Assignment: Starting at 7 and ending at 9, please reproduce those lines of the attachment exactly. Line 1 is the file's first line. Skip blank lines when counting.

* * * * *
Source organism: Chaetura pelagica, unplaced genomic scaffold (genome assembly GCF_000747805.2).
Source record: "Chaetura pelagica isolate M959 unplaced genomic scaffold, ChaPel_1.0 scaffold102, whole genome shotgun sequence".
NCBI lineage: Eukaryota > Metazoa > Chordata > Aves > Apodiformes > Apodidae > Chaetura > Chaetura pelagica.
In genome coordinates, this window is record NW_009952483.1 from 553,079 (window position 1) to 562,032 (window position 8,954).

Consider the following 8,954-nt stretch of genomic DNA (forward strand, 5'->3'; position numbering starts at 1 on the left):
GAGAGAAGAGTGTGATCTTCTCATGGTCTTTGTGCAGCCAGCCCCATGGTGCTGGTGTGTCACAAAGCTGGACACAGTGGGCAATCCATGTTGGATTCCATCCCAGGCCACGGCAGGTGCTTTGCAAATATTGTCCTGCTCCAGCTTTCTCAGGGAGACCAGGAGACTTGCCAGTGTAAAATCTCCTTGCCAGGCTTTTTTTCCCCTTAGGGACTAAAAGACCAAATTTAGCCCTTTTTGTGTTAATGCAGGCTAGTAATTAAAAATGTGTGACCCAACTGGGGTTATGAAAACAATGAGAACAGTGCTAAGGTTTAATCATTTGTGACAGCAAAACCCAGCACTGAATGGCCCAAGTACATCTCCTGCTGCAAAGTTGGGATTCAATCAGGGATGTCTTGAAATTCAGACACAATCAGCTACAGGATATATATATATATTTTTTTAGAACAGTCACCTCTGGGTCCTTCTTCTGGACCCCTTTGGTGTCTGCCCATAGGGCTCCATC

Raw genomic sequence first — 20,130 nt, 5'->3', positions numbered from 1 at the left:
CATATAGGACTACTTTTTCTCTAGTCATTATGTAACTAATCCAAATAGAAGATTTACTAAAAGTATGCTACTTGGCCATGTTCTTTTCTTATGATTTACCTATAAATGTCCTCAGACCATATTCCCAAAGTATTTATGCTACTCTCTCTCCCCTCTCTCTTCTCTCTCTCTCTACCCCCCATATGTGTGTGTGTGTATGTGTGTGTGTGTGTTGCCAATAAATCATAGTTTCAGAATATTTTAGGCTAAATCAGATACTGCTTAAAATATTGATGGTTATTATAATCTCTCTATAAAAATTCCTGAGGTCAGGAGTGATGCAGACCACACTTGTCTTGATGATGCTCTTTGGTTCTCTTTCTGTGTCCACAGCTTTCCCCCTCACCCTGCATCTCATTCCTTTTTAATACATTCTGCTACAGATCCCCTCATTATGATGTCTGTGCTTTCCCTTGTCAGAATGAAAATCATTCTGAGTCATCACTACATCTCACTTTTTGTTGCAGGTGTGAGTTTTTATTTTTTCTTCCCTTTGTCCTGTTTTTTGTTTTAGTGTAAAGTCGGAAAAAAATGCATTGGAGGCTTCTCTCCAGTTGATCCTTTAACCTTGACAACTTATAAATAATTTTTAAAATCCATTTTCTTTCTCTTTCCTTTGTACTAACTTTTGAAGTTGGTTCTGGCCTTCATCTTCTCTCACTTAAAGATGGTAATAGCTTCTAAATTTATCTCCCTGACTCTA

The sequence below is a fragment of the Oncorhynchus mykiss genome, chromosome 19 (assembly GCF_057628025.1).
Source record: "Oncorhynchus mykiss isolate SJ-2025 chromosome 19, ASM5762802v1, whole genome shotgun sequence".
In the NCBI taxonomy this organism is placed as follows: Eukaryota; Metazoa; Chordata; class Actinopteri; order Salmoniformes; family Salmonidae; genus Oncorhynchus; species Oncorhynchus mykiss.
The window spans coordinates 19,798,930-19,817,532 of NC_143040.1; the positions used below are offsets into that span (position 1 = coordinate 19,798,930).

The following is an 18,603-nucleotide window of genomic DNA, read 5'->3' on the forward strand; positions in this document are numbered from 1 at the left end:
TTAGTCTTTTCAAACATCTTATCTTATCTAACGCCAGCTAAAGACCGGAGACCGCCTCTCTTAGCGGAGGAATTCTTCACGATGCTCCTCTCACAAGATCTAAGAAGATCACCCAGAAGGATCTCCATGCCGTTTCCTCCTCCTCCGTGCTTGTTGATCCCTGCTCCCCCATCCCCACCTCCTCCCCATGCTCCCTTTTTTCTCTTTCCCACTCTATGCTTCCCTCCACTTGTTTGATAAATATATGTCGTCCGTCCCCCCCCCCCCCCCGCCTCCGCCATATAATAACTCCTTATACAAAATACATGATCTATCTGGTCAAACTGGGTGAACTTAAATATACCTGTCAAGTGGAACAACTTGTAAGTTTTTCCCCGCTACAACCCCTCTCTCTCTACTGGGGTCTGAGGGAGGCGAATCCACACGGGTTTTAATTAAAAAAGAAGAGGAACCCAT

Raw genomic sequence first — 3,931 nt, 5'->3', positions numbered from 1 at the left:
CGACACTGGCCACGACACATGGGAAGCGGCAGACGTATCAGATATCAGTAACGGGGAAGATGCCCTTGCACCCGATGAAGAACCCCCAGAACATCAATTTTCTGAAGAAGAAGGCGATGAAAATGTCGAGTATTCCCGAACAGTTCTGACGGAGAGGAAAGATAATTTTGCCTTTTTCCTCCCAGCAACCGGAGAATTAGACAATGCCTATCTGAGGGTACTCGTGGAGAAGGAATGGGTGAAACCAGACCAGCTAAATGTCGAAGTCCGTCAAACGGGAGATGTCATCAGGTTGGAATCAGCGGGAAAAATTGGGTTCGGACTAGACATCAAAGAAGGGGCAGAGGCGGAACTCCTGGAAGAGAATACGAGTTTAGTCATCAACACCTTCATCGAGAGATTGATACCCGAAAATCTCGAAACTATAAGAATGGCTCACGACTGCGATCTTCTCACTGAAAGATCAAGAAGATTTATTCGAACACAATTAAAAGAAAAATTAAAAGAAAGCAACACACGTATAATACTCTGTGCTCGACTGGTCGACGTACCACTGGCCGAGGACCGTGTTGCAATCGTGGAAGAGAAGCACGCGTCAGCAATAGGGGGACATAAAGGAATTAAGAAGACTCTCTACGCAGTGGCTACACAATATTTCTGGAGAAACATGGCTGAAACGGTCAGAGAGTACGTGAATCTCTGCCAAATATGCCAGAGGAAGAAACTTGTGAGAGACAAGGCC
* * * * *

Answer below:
Raw genomic sequence first — 20,130 nt, 5'->3', positions numbered from 1 at the left:
CATATAGGACTACTTTTTCTCTAGTCATTATGTAACTAATCCAAATAGAAGATTTACTAAAAGTATGCTACTTGGCCATGTTCTTTTCTTATGATTTACCTATAAATGTCCTCAGACCATATTCCCAAAGTATTTATGCTACTCTCTCTCCCCTCTCTCTTCTCTCTCTCTCTACCCCCCATATGTGTGTGTGTGTATGTGTGTGTGTGTGTTGCCAATAAATCATAGTTTCAGAATATTTTAGGCTAAATCAGATACTGCTTAAAATATTGATGGTTATTATAATCTCTCTATAAAAATTCCTGAGGTCAGGAGTGATGCAGACCACACTTGTCTTGATGATGCTCTTTGGTTCTCTTTCTGTGTCCACAGCTTTCCCCCTCACCCTGCATCTCATTCCTTTTTAATACATTCTGCTACAGATCCCCTCATTATGATGTCTGTGCTTTCCCTTGTCAGAATGAAAATCATTCTGAGTCATCACTACATCTCACTTTTTGTTGCAGGTGTGAGTTTTTATTTTTTCTTCCCTTTGTCCTGTTTTTTGTTTTAGTGTAAAGTCGGAAAAAAATGCATTGGAGGCTTCTCTCCAGTTGATCCTTTAACCTTGACAACTTATAAATAATTTTTAAAATCCATTTTCTTTCTCTTTCCTTTGTACTAACTTTTGAAGTTGGTTCTGGCCTTCATCTTCTCTCACTTAAAGATGGTAATAGCTTCTAAATTTATCTCCCTGACTCTA

The sequence below is a fragment of the Oncorhynchus mykiss genome, chromosome 19 (assembly GCF_057628025.1).